Thursday, 13 May 2010

Timeless Technology

Is there a technology more contemporary yet timeless than sheet glass or mirrors?


9 comments:

Tor said...

containers? perhaps fall under the same category though.

J. Hamlyn said...

Interesting - vessels no less - holders of people, things or substances which allow them to be kept or moved as a body. What strikes me as interesting is that these things (containers and especially mirrors, sheet glass) are all mediators - who's presence is barely felt and this absence or immateriality seems inextricably connected to their timelessness.

J. Hamlyn said...

Oh and how could we forget that most deceptively transparent of containers of the lucid and opaque: language itself. Though arguably not a technology (http://www.babelsdawn.com/babels_dawn/2009/05/is-language-a-technology.html) language nonetheless mediates experience in a way which also conceals its existence.

Tor said...

Fantastic essay there! And you're right about mediators. Would it not be lots of fun to see some sort of family tree/diagram of mediators/vessels? Complete with little drawings of each object (how does one draw Language?).
What do you mean by sheet glass? instead of just glass. (glass jars, optics etc)

The play between what is contained (jam/jar, vision/eyeglasses, the internet) and peoples interactions with these, the implications made by various containers. A mirror or water surface can f.e. be tools of Narcissus, while language itself is a collective affair "Language is no good without a group of users".

In regards to timelessness i enjoyed the bit where Edison quotes Pinker “The crux of [my] argument is that complex language is universal because children actually reinvent it, generation after generation—not because they are taught.”.

p.s.
Excuse the delayed reply. I wish one could get an email notification when stuff happens.

J. Hamlyn said...

Thanks Tor,
By sheet glass I mean the flat stuff we use in windows. Glass bottles, jars and drinking vessels etc must always take a physical form (design) and all designs are bound by “style” which is the very antithesis of timelessness. So I guess I’m drawing a correlation between formlessness (and immateriality) and timelessness. I really like your idea of a family tree - though I have to say I’m not great with Venn diagrams - it took me ages to work out the simple one in my last post and I’m still not happy with it.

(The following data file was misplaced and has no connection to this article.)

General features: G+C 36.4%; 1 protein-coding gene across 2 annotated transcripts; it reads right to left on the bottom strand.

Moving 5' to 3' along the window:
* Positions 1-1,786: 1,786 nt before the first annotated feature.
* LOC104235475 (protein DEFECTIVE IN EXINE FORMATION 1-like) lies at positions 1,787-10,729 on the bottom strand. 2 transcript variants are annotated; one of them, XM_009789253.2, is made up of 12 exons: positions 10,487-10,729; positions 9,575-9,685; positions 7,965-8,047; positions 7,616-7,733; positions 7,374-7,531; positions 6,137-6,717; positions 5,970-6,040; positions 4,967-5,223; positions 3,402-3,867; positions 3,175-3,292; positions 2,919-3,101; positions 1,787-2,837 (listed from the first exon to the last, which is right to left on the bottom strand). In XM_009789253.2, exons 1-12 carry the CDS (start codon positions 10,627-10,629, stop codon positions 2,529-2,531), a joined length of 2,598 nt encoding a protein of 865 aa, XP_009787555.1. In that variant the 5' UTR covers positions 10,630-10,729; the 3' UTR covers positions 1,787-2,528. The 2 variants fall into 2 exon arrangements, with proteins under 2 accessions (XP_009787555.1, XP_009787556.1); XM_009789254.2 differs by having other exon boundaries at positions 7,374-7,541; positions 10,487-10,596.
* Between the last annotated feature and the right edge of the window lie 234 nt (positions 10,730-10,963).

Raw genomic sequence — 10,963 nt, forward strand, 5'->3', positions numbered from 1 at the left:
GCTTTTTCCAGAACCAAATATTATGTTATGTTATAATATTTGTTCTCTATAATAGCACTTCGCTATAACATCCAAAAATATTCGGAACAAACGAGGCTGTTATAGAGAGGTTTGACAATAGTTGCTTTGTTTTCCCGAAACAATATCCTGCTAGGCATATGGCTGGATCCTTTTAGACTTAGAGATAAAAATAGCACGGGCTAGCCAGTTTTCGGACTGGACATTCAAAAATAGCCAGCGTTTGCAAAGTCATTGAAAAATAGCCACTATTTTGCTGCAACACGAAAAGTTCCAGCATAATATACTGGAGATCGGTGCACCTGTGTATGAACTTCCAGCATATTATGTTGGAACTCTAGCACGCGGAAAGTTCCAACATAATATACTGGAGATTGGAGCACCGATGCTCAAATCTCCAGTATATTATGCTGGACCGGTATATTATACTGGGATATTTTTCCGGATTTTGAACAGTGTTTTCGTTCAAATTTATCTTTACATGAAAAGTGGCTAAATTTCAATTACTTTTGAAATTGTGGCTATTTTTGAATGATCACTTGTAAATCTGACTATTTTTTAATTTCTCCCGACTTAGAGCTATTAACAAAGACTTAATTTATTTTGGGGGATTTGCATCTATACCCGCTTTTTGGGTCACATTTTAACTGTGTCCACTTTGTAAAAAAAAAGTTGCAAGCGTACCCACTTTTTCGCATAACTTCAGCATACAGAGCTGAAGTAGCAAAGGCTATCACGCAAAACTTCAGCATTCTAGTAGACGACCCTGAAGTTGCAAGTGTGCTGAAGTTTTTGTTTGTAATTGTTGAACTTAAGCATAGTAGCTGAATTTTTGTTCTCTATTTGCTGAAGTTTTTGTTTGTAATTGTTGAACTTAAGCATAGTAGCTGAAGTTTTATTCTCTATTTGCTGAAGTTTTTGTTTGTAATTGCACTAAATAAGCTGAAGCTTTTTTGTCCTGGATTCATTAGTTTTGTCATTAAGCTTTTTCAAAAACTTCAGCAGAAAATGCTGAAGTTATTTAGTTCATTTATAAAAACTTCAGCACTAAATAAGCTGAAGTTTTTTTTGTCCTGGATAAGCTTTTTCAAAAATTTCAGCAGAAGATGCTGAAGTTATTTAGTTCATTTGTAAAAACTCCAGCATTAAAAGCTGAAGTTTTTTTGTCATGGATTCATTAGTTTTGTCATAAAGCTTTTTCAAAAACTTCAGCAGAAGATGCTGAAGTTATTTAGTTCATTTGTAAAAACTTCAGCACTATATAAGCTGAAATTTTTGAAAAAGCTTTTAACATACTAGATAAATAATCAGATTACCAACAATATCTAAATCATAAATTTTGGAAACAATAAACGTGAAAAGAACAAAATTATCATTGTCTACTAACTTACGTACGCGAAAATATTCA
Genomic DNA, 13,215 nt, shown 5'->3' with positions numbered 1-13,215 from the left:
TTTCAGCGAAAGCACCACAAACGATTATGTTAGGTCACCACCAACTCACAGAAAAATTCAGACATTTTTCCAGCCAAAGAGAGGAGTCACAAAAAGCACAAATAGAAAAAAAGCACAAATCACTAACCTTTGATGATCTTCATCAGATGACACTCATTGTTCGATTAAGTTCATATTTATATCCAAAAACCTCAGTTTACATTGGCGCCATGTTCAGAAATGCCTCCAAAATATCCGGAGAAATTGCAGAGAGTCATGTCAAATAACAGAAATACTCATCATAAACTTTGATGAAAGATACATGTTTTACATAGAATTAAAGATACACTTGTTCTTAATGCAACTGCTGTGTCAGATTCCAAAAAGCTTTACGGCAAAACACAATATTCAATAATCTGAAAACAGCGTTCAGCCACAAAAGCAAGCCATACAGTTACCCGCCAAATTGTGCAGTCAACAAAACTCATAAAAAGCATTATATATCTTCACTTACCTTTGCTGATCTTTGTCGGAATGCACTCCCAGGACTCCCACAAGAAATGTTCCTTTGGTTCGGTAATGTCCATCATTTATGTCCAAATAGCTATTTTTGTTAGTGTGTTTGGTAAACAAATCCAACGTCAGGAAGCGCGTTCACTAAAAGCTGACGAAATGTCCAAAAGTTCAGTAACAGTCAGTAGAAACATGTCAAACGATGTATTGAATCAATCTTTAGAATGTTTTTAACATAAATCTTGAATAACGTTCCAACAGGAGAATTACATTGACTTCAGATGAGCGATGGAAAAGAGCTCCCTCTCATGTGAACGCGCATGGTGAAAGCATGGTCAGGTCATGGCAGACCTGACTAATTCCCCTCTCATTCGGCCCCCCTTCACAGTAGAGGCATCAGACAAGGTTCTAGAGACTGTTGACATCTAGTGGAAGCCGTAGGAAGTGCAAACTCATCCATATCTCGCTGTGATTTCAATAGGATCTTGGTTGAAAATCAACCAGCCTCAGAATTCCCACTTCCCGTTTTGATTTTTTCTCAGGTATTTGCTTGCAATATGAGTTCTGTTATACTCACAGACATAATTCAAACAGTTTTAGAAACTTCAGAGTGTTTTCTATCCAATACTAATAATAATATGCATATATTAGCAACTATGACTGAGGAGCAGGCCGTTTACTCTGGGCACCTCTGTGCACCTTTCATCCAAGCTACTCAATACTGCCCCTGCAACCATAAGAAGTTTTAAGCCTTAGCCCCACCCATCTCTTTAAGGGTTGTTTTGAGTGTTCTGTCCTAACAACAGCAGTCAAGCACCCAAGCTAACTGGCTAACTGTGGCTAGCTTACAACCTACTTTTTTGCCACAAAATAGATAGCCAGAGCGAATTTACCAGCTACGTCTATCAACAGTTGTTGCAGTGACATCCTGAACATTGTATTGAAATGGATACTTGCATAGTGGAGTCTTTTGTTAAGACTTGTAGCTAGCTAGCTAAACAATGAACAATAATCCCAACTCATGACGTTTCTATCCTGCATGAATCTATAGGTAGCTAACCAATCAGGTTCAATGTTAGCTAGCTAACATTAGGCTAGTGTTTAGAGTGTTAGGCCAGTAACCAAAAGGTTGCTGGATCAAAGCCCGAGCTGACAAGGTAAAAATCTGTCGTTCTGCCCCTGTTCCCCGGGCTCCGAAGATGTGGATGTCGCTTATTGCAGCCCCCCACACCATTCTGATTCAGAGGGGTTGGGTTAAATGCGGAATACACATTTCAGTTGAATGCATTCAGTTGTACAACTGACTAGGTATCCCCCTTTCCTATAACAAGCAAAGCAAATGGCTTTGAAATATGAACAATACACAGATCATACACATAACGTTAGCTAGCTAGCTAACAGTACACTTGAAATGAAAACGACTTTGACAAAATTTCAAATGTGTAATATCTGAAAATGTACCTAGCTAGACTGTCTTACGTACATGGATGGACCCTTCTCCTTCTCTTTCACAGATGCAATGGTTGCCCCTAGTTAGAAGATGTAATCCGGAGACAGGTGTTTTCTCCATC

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Tor said...

Don't know how I could miss the subscribe button! Spielraum am fail!

I understand what you mean, by sheet glass now, and I can see the importance of naming the object before it takes on a particular design.

The problem with immateriality, for example digital media, is that it has such a sneaky form. It has no form, compared to sheet glass. Which is concrete. Relating back to your text on eccentricity - it is helpful to have a norm, like sheet glass, to be able to detect articulation.
Things like Hipstamatic (for iPhone) are too heavy handed in execution perhaps out of some sort of primitive longing for underlying form norm?

Digital language has replaced photography as the most formless language. Photography has become concrete, although still of course misunderstood.

Personally I like media where I can have a sense of its presence. Like water. An invisible gas form is hard to deal with. Water is as timeless as gas although being more 'material'.

Scott Brotherton said...

how would paper fair?
would this count as a technology?

J. Hamlyn said...

Hi Scott,
Nice one! Yes I think paper would count as a technology and 20 years ago I'm sure we'd definitely say it's timeless but considering the fact that right at this moment we're communicating without it I'm not so sure. Once again it's a sheet though isn't it - and a "blank" one too which is generally used to mediate communication. It makes me think of those other white sheets between which we loose consciousness and dream. I think there's something really interesting at the heart of all this but I haven't quite put my finger on it yet. Thanks for the comment though - it really helps.

J. Hamlyn said...

"I became startled by the extraordinary difference between something whose surface is completely invisible which only makes itself present by virtue of what it reflects, and a window, which doesn't make itself apparent at all, in the ideal case." -Jonathan Miller

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